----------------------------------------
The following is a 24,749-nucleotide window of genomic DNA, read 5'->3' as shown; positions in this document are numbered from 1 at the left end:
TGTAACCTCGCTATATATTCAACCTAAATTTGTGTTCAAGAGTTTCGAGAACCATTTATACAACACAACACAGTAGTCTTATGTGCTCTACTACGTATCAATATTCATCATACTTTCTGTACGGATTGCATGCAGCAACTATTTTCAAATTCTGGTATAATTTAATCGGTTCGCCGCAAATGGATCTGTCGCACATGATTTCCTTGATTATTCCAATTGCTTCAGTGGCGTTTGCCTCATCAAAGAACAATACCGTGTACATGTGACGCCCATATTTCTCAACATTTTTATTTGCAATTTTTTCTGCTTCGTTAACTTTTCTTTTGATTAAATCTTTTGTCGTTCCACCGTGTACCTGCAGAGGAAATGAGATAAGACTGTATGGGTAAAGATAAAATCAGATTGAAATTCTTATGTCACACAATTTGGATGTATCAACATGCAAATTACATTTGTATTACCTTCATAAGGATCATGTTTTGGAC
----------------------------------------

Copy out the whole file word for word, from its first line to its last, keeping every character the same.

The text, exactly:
The following is a 24,749-nucleotide window of genomic DNA, read 5'->3' as shown; positions in this document are numbered from 1 at the left end:
TGTAACCTCGCTATATATTCAACCTAAATTTGTGTTCAAGAGTTTCGAGAACCATTTATACAACACAACACAGTAGTCTTATGTGCTCTACTACGTATCAATATTCATCATACTTTCTGTACGGATTGCATGCAGCAACTATTTTCAAATTCTGGTATAATTTAATCGGTTCGCCGCAAATGGATCTGTCGCACATGATTTCCTTGATTATTCCAATTGCTTCAGTGGCGTTTGCCTCATCAAAGAACAATACCGTGTACATGTGACGCCCATATTTCTCAACATTTTTATTTGCAATTTTTTCTGCTTCGTTAACTTTTCTTTTGATTAAATCTTTTGTCGTTCCACCGTGTACCTGCAGAGGAAATGAGATAAGACTGTATGGGTAAAGATAAAATCAGATTGAAATTCTTATGTCACACAATTTGGATGTATCAACATGCAAATTACATTTGTATTACCTTCATAAGGATCATGTTTTGGAC